Superlatives with this concert series might seem monotonous – but judge for yourself: renowned Toccata Classics have released their CD of Hans Gal, one composer featured. The interval saw a buying frenzy. Repertoire-roving Ensemble Burletta, risen stars internationally, fall on Brighton.
Shelley Levy clarinettist partners violinist Katalin Kertész, Nichola Joy Blakey and Cressida Nash on viola and cello.
Rezso Kokai (1906-62) is new to me; his 1952 Quartettino’s a chirruping neo-classical Parisian affair; then suddenly Hungarian, with Zoltan Kodaly’s rhapsodic Summer Evening beating in the swooning heart of its Canzonetta.
Viennese Hans Gal (1890-1987), whom Kodaly called the Lost Hungarian because of his roots, was also a Jewish exile to Edinburgh, where despite co-founding its Festival, he’s not as honoured as his re-emerging fame deserves. His spirited but autumnally gentle 1935 Serenade out-faces persecution (though the ensemble take their name from its shadowy burlesque movement), ending with astonishing serenity.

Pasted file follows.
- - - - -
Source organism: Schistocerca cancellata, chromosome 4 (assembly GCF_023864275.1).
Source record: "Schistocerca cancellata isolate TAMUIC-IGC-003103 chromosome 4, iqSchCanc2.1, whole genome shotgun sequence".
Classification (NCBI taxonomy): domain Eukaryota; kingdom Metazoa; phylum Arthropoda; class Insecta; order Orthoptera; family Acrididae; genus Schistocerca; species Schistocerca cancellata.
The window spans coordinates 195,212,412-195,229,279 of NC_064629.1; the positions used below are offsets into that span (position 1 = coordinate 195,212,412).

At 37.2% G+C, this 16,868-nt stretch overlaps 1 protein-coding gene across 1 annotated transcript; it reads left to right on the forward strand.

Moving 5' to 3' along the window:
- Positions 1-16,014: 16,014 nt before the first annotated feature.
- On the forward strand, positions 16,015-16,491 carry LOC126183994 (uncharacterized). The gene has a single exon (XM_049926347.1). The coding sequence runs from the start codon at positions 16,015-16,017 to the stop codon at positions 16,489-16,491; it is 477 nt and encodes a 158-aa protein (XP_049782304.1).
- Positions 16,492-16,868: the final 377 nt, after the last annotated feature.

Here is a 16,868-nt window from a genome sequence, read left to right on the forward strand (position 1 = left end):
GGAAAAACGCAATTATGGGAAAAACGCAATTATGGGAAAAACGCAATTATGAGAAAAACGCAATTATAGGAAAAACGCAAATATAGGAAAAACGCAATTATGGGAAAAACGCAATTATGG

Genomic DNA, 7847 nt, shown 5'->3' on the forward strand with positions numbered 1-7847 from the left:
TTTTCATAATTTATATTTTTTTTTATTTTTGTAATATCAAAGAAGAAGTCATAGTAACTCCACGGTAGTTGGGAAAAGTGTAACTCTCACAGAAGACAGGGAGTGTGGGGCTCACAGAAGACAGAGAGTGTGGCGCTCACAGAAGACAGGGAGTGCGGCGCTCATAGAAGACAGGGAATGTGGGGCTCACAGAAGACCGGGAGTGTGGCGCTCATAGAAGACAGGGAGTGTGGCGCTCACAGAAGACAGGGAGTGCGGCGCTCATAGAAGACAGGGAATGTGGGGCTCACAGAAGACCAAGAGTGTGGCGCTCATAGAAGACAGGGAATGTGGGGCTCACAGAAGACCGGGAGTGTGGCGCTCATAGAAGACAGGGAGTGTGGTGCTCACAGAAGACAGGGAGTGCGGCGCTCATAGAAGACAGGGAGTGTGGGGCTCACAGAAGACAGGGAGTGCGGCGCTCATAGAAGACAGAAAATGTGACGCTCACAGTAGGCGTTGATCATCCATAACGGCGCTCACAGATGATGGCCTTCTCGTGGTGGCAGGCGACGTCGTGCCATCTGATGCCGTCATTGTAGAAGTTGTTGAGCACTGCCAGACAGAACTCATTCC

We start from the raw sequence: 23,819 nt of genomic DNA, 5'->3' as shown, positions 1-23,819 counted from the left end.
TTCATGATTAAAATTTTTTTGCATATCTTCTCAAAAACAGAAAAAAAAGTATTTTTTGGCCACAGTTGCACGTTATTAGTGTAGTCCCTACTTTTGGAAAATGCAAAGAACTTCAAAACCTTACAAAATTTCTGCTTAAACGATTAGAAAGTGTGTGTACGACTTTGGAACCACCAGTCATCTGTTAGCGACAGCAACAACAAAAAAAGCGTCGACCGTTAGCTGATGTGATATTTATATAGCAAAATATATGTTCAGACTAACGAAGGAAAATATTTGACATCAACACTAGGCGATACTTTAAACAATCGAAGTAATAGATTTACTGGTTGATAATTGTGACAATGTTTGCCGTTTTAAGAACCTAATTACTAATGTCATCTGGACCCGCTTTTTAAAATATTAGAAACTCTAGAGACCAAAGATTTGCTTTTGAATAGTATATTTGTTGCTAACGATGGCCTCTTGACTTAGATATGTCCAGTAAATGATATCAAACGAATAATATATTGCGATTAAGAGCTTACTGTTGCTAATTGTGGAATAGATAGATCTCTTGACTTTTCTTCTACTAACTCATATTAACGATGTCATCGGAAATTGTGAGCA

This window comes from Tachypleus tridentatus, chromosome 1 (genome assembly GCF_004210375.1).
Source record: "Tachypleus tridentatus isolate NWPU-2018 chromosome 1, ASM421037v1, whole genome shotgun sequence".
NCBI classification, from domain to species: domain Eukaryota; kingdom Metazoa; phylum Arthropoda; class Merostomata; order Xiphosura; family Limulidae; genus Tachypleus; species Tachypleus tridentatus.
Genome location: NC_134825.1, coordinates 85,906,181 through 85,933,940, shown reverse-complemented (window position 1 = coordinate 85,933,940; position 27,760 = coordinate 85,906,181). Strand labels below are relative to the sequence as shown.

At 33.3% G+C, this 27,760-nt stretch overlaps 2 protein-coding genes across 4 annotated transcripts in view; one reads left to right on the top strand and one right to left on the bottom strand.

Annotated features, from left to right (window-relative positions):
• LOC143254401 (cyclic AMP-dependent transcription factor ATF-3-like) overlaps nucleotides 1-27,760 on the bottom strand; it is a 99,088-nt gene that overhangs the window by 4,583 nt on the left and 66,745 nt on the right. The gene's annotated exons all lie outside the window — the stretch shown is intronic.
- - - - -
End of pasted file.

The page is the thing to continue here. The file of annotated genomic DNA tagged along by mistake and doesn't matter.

Kodaly arrives himself at 23, in 1905: his string trio Intermezzo, through rippling modulations edges a penumbra of later melodic warmth. Johnann Nepomuk Hummel (1778-1837) put Beethoven out of business as pianist, with his feared rondos. Haydn gave him his old job. We remember his piano concertos, but his 1807 Quartetto’s deeply loved by chamber players. There’s tension in grace, memorable bubbly invention. If Levy’s eloquent clarinet dominates, the string players with Kertész at their head delight in textures, revelling in solo moments. Collectively stunning.